The Center for Science in the Public Interest (CSPI) has asked the Food and Drug Administration to stop seven egg producers from implying that their eggs can reduce the risk of heart disease. The consumer group says egg producers should not be making heart-healthy claims, because the FDA specifically prohibits such claims on eggs and other foods high in cholesterol or saturated fat.

“Egg producers have used the Omega-3 buzzword to bilk health-conscious consumers—and so far they’ve gotten away with it,” claims CSPI executive director Michael Jacobson. “The FDA should start enforcing its own rules instead of letting companies hoodwink shoppers with a myriad of misleading and downright inaccurate claims on labels, ads, and Web sites,” he states.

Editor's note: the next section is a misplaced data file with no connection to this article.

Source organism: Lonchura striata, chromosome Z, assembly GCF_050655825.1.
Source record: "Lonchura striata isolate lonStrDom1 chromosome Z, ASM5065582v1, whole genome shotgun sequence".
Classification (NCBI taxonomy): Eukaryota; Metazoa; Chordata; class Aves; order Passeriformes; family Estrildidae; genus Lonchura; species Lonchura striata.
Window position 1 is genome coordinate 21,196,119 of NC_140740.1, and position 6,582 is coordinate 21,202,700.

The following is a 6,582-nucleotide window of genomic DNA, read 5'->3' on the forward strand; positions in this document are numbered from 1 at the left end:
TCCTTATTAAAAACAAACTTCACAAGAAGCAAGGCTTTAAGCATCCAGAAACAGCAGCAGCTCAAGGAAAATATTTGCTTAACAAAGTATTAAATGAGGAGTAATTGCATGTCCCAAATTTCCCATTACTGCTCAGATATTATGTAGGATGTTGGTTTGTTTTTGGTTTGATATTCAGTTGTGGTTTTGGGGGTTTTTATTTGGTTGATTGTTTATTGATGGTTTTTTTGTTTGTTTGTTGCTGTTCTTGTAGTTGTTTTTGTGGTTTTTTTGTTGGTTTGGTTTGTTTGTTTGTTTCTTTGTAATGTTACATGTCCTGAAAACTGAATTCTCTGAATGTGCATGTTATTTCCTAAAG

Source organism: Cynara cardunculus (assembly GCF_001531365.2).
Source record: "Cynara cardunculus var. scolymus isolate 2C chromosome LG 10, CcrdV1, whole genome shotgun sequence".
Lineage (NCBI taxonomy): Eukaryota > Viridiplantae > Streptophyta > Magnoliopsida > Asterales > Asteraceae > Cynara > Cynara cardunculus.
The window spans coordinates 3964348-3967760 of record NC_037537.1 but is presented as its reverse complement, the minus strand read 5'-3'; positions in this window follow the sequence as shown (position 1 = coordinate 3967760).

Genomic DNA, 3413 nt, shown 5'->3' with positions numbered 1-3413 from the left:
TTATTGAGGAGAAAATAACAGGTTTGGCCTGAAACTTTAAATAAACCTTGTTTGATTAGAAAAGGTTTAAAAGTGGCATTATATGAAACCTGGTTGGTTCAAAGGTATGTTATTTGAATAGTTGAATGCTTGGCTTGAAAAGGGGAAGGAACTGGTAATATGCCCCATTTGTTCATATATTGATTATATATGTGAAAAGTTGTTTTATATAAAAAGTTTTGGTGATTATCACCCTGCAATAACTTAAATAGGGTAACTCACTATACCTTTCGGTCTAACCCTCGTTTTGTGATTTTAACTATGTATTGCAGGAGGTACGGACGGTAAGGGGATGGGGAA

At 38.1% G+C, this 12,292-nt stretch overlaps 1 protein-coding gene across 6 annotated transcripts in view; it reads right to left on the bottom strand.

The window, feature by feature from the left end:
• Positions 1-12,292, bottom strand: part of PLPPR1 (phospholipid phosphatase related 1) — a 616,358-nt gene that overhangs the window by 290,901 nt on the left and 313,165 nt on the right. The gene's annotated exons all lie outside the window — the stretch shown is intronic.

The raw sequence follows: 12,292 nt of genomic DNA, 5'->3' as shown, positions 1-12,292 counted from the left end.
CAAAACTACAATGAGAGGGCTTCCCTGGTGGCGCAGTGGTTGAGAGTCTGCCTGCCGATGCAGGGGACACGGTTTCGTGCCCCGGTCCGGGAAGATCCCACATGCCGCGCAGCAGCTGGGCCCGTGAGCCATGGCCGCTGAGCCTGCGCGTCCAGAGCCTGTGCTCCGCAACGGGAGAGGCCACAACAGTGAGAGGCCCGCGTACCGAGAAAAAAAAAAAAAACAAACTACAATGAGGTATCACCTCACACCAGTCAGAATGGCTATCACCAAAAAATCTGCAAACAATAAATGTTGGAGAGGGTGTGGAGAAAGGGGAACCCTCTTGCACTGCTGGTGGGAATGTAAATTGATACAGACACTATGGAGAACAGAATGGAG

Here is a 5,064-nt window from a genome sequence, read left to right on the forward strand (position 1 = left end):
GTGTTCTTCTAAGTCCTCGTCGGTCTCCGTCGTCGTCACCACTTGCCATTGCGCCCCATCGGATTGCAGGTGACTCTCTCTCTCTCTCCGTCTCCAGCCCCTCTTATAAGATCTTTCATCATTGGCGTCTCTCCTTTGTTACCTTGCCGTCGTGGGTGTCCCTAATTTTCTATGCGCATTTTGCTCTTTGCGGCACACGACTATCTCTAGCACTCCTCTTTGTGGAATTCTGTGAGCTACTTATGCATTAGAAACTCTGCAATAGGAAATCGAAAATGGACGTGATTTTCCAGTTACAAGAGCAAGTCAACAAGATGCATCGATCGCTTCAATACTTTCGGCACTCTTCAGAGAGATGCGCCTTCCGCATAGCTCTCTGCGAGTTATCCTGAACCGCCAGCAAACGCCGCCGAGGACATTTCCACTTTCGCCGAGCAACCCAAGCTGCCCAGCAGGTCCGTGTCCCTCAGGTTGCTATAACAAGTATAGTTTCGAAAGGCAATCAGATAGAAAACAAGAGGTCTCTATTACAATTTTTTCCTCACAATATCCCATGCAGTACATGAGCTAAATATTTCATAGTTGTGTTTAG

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CSPI says that egg producers take advantage of consumers’ limited knowledge of the different types of Omega-3s. While the FDA permits claims for a possible reduced risk of heart disease linked to two kinds of Omega-3s, DHA and EPA, the agency does not allow such claims for other Omega-3s, the group says. CSPI says it commissioned a lab test that found that less than half of the advertised 350 mg of Omega-3s in one company’s egg came from EPA and DHA. Even the eggs with the most DHA and EPA contain no more of those Omega-3s than the amount in one and a half teaspoons of salmon, the richest source of Omega-3s, according to CSPI.